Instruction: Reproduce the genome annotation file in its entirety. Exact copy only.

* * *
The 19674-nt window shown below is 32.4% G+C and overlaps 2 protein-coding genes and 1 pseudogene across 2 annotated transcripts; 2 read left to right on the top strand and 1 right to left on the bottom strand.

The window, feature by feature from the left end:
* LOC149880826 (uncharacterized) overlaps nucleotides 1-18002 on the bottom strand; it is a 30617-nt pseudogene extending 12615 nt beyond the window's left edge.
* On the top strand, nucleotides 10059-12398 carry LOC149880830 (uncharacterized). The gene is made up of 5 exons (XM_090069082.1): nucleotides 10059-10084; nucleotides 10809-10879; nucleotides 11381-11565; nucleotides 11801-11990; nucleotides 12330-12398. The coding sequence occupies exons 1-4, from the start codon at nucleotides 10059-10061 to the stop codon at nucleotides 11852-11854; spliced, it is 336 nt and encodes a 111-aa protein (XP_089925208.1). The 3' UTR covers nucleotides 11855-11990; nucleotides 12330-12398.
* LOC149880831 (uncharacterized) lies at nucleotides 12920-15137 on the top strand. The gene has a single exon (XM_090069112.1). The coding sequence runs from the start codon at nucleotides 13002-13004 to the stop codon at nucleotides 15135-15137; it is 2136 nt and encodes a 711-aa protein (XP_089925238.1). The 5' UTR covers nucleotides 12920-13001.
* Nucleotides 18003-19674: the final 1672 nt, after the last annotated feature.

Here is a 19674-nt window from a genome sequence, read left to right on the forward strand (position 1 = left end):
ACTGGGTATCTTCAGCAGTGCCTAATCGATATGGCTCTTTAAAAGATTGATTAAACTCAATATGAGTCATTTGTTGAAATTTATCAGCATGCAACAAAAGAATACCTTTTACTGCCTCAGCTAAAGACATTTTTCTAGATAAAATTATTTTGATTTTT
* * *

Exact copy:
The 19674-nt window shown below is 32.4% G+C and overlaps 2 protein-coding genes and 1 pseudogene across 2 annotated transcripts; 2 read left to right on the top strand and 1 right to left on the bottom strand.

The window, feature by feature from the left end:
* LOC149880826 (uncharacterized) overlaps nucleotides 1-18002 on the bottom strand; it is a 30617-nt pseudogene extending 12615 nt beyond the window's left edge.
* On the top strand, nucleotides 10059-12398 carry LOC149880830 (uncharacterized). The gene is made up of 5 exons (XM_090069082.1): nucleotides 10059-10084; nucleotides 10809-10879; nucleotides 11381-11565; nucleotides 11801-11990; nucleotides 12330-12398. The coding sequence occupies exons 1-4, from the start codon at nucleotides 10059-10061 to the stop codon at nucleotides 11852-11854; spliced, it is 336 nt and encodes a 111-aa protein (XP_089925208.1). The 3' UTR covers nucleotides 11855-11990; nucleotides 12330-12398.
* LOC149880831 (uncharacterized) lies at nucleotides 12920-15137 on the top strand. The gene has a single exon (XM_090069112.1). The coding sequence runs from the start codon at nucleotides 13002-13004 to the stop codon at nucleotides 15135-15137; it is 2136 nt and encodes a 711-aa protein (XP_089925238.1). The 5' UTR covers nucleotides 12920-13001.
* Nucleotides 18003-19674: the final 1672 nt, after the last annotated feature.

Here is a 19674-nt window from a genome sequence, read left to right on the forward strand (position 1 = left end):
ACTGGGTATCTTCAGCAGTGCCTAATCGATATGGCTCTTTAAAAGATTGATTAAACTCAATATGAGTCATTTGTTGAAATTTATCAGCATGCAACAAAAGAATACCTTTTACTGCCTCAGCTAAAGACATTTTTCTAGATAAAATTATTTTGATTTTT